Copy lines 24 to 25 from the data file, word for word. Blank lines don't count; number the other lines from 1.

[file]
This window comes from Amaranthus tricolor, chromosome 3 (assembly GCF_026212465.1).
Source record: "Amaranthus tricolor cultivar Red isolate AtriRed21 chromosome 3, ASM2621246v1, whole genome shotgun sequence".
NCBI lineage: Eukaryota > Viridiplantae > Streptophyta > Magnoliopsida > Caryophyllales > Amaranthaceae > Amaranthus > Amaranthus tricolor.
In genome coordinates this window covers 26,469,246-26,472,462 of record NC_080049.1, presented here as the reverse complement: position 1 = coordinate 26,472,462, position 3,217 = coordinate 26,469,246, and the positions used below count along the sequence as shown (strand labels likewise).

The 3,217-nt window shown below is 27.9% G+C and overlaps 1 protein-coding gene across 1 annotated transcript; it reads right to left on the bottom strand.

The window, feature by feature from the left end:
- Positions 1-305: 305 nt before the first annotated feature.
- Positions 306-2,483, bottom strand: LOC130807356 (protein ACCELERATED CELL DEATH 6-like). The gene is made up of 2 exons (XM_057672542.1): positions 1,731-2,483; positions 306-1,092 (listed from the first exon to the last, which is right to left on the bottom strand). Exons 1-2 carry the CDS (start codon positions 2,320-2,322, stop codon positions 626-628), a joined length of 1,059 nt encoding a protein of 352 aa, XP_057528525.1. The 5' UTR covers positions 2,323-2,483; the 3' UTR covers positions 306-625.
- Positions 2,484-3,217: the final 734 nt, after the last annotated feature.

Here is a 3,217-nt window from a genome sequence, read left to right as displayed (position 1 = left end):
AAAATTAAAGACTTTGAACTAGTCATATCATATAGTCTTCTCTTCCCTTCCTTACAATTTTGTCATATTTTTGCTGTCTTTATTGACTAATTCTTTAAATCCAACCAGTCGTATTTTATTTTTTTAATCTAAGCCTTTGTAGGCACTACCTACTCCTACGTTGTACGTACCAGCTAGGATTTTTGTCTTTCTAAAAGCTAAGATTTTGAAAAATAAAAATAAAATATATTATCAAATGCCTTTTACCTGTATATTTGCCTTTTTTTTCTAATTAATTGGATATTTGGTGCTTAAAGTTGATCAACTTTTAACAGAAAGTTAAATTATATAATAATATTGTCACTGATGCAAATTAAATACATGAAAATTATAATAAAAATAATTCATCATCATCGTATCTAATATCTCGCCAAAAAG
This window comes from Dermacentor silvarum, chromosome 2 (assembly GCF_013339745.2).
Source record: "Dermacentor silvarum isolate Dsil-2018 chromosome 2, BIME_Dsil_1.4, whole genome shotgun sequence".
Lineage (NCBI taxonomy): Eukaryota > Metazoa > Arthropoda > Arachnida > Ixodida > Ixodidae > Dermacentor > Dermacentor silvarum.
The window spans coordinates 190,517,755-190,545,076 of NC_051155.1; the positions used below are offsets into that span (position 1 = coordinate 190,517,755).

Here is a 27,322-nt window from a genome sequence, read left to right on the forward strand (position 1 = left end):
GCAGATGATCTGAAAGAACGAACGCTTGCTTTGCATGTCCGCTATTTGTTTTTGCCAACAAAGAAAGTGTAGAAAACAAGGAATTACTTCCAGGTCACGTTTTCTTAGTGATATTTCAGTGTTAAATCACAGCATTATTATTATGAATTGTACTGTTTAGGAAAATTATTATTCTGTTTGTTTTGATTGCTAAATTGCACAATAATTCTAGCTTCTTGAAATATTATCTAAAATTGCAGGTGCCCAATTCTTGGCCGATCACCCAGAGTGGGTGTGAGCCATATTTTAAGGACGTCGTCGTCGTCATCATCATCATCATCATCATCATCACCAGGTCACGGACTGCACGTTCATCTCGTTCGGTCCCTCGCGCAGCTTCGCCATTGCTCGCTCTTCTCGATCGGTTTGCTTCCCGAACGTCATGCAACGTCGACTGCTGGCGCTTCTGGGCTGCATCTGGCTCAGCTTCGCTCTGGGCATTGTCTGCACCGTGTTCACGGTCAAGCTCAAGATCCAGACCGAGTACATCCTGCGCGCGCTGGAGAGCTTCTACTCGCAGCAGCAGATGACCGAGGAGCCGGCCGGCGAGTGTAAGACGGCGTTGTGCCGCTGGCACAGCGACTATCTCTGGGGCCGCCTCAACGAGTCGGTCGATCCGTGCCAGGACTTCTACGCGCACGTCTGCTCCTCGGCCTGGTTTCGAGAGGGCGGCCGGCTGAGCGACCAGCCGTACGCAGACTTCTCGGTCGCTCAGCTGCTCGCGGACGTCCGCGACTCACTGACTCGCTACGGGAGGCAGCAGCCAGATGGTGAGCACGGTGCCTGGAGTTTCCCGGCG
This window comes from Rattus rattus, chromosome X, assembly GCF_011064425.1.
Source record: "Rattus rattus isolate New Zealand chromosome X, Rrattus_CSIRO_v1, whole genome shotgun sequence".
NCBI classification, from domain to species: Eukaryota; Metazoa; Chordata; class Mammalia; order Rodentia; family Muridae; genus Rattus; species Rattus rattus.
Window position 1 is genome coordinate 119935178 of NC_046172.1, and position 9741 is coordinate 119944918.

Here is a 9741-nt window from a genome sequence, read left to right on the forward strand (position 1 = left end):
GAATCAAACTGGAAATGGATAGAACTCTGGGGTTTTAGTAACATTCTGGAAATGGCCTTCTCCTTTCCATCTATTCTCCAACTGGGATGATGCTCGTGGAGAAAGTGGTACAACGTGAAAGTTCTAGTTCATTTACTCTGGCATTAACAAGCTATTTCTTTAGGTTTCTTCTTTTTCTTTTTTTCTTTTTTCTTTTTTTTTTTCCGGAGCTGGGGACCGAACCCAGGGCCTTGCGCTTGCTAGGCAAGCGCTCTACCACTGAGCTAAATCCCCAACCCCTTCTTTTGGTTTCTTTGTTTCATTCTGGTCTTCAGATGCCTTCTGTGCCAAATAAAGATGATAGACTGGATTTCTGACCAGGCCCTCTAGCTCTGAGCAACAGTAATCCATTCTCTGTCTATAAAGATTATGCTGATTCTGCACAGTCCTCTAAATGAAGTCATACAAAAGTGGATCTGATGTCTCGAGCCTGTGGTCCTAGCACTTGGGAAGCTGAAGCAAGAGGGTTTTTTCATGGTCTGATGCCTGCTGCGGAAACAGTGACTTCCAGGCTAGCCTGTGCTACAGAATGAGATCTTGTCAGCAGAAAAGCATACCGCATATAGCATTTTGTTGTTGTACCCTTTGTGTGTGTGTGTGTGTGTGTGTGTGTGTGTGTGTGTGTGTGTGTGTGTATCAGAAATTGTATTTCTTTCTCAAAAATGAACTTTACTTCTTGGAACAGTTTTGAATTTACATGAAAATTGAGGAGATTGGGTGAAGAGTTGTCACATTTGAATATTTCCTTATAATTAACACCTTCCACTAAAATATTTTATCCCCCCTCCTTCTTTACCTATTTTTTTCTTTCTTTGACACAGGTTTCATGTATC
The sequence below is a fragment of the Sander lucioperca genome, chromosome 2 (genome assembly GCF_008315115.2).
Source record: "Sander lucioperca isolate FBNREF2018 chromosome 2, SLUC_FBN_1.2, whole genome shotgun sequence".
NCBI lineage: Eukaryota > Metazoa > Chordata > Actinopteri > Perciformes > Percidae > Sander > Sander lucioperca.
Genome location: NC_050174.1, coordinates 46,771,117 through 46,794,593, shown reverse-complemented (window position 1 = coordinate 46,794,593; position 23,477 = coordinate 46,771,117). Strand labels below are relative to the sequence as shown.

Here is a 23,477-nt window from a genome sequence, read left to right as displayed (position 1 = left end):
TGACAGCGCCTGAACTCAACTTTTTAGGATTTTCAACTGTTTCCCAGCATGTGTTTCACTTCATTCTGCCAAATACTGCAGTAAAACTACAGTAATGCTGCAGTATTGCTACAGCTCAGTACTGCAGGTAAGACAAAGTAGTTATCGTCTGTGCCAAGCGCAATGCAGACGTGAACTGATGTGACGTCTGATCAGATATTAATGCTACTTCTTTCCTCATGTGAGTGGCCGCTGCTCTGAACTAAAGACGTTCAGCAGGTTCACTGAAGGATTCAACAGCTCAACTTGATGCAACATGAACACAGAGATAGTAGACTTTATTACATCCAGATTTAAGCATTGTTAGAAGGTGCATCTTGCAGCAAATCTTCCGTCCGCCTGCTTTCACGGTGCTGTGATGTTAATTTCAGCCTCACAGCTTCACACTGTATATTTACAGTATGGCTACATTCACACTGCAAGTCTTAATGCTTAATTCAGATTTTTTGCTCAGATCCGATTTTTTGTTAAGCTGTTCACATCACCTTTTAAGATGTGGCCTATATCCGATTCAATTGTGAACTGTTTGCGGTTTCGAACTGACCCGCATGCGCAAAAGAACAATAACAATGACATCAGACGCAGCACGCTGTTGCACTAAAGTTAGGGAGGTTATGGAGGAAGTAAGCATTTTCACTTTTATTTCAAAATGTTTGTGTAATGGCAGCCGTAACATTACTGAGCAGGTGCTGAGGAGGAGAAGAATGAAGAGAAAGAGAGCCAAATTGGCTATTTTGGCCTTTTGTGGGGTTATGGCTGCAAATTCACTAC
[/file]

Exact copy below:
The sequence below is a fragment of the Sander lucioperca genome, chromosome 2 (genome assembly GCF_008315115.2).
Source record: "Sander lucioperca isolate FBNREF2018 chromosome 2, SLUC_FBN_1.2, whole genome shotgun sequence".